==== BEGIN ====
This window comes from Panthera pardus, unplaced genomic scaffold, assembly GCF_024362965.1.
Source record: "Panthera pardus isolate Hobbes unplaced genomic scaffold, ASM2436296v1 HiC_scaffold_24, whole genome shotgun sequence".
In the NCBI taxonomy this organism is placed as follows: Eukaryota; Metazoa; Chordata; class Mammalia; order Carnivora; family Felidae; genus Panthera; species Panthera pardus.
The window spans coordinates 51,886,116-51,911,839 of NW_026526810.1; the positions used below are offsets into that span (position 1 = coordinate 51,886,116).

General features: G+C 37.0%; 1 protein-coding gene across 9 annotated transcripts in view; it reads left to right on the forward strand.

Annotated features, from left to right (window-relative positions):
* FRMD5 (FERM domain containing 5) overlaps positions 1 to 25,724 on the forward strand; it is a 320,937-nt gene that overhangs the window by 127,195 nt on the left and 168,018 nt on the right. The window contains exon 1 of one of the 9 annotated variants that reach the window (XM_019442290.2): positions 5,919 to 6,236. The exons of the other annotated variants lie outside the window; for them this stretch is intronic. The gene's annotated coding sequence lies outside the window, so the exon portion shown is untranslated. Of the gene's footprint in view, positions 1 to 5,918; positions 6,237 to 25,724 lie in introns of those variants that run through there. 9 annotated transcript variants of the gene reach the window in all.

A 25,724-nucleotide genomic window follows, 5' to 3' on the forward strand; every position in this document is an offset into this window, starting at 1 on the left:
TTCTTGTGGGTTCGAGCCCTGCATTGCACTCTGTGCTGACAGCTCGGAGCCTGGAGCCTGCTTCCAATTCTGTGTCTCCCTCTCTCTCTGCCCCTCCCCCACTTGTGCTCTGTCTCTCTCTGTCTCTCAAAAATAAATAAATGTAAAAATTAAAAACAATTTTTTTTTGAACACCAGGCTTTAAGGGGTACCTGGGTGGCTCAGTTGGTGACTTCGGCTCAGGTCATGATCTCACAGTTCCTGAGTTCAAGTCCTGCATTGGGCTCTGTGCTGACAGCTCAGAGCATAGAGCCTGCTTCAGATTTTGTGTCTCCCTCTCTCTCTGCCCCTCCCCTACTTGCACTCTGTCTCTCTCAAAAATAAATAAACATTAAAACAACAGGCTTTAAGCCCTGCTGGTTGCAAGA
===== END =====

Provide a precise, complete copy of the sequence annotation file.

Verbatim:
This window comes from Panthera pardus, unplaced genomic scaffold, assembly GCF_024362965.1.
Source record: "Panthera pardus isolate Hobbes unplaced genomic scaffold, ASM2436296v1 HiC_scaffold_24, whole genome shotgun sequence".
In the NCBI taxonomy this organism is placed as follows: Eukaryota; Metazoa; Chordata; class Mammalia; order Carnivora; family Felidae; genus Panthera; species Panthera pardus.
The window spans coordinates 51,886,116-51,911,839 of NW_026526810.1; the positions used below are offsets into that span (position 1 = coordinate 51,886,116).

General features: G+C 37.0%; 1 protein-coding gene across 9 annotated transcripts in view; it reads left to right on the forward strand.

Annotated features, from left to right (window-relative positions):
* FRMD5 (FERM domain containing 5) overlaps positions 1 to 25,724 on the forward strand; it is a 320,937-nt gene that overhangs the window by 127,195 nt on the left and 168,018 nt on the right. The window contains exon 1 of one of the 9 annotated variants that reach the window (XM_019442290.2): positions 5,919 to 6,236. The exons of the other annotated variants lie outside the window; for them this stretch is intronic. The gene's annotated coding sequence lies outside the window, so the exon portion shown is untranslated. Of the gene's footprint in view, positions 1 to 5,918; positions 6,237 to 25,724 lie in introns of those variants that run through there. 9 annotated transcript variants of the gene reach the window in all.

A 25,724-nucleotide genomic window follows, 5' to 3' on the forward strand; every position in this document is an offset into this window, starting at 1 on the left:
TTCTTGTGGGTTCGAGCCCTGCATTGCACTCTGTGCTGACAGCTCGGAGCCTGGAGCCTGCTTCCAATTCTGTGTCTCCCTCTCTCTCTGCCCCTCCCCCACTTGTGCTCTGTCTCTCTCTGTCTCTCAAAAATAAATAAATGTAAAAATTAAAAACAATTTTTTTTTGAACACCAGGCTTTAAGGGGTACCTGGGTGGCTCAGTTGGTGACTTCGGCTCAGGTCATGATCTCACAGTTCCTGAGTTCAAGTCCTGCATTGGGCTCTGTGCTGACAGCTCAGAGCATAGAGCCTGCTTCAGATTTTGTGTCTCCCTCTCTCTCTGCCCCTCCCCTACTTGCACTCTGTCTCTCTCAAAAATAAATAAACATTAAAACAACAGGCTTTAAGCCCTGCTGGTTGCAAGA